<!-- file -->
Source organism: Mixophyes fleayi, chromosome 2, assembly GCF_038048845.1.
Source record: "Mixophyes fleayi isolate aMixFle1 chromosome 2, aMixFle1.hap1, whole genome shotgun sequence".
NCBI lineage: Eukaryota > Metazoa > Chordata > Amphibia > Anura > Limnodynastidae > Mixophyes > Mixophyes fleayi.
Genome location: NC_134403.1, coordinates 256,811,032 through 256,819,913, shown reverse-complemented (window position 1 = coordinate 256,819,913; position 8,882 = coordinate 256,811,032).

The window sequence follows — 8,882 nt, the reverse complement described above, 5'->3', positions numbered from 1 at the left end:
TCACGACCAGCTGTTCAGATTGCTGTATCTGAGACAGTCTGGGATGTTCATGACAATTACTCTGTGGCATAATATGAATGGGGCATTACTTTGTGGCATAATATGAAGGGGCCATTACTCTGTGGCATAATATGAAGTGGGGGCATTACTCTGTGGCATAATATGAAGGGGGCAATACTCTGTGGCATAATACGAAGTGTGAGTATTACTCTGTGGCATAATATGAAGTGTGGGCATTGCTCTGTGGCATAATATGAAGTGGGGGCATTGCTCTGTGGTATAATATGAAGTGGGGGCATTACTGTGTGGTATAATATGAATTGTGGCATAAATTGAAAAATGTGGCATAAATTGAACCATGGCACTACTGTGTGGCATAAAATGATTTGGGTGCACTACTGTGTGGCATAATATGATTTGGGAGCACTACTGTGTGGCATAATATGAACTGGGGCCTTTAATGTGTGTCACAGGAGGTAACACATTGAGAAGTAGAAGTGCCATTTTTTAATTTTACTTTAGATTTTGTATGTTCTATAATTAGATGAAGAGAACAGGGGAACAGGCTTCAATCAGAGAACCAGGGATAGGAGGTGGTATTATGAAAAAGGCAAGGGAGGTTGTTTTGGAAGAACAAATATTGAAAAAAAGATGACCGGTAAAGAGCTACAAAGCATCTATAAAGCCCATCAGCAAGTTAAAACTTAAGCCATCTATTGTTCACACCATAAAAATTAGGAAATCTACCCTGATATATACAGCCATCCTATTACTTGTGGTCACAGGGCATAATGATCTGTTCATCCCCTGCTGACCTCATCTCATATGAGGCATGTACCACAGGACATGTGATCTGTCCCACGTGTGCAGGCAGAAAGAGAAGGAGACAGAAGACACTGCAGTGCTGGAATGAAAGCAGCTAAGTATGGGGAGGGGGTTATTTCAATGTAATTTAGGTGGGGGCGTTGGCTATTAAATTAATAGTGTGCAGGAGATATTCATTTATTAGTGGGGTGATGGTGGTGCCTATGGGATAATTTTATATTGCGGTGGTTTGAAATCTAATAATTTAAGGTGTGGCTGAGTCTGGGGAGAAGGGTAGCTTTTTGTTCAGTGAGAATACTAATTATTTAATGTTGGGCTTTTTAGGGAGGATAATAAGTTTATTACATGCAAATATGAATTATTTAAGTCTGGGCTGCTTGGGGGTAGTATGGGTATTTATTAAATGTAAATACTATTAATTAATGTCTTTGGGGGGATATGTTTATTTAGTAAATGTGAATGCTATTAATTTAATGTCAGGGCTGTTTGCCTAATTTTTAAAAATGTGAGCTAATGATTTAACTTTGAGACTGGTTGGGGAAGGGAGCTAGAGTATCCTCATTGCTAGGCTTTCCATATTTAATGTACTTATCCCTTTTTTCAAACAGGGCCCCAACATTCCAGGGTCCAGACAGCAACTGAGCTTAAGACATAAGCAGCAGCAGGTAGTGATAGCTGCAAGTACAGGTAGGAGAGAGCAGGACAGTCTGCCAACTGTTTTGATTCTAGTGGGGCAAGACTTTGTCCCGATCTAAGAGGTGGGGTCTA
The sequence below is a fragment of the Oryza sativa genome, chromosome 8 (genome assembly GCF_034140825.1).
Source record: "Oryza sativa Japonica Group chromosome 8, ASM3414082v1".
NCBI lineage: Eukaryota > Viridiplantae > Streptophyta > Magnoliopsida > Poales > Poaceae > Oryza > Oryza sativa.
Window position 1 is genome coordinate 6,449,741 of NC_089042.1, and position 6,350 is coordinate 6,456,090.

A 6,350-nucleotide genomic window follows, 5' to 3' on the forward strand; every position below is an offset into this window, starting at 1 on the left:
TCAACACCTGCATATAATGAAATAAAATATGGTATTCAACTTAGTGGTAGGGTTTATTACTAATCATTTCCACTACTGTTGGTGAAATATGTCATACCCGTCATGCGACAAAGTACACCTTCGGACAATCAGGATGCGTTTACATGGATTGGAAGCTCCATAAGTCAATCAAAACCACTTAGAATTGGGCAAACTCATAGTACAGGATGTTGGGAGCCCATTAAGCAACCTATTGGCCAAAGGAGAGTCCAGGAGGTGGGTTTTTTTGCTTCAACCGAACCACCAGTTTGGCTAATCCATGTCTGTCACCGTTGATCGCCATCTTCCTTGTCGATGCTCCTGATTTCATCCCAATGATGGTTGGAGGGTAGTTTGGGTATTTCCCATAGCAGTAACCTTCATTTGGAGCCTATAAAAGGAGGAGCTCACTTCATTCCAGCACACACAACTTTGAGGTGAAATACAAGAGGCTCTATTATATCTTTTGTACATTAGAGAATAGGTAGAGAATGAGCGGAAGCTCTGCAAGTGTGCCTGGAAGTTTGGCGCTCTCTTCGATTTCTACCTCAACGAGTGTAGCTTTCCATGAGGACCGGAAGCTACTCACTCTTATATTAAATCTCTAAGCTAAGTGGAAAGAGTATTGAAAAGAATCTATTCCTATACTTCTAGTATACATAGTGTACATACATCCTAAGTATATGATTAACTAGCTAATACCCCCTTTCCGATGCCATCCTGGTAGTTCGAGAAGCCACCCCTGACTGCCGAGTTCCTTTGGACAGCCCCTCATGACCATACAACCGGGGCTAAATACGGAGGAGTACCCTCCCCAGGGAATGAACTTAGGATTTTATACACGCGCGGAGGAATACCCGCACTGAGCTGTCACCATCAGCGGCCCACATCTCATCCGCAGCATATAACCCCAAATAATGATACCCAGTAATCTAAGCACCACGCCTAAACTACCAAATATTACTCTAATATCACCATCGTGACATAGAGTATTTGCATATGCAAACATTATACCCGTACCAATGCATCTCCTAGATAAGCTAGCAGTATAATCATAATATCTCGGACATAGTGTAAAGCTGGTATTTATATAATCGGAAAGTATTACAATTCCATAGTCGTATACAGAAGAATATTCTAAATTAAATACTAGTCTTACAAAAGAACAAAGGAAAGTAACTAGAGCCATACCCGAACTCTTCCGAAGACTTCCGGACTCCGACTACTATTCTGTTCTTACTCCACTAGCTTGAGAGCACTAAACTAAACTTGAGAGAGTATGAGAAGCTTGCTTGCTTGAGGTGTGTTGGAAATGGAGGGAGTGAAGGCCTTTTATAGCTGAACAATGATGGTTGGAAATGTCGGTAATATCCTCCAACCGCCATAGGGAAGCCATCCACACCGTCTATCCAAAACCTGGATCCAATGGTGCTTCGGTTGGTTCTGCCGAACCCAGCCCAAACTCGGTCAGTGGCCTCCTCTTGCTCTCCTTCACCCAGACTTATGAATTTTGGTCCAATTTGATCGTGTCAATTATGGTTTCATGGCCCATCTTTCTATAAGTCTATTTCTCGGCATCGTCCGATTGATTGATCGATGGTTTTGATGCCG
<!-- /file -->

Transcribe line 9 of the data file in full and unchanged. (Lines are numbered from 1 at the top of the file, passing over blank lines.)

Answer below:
NCBI lineage: Eukaryota > Viridiplantae > Streptophyta > Magnoliopsida > Poales > Poaceae > Oryza > Oryza sativa.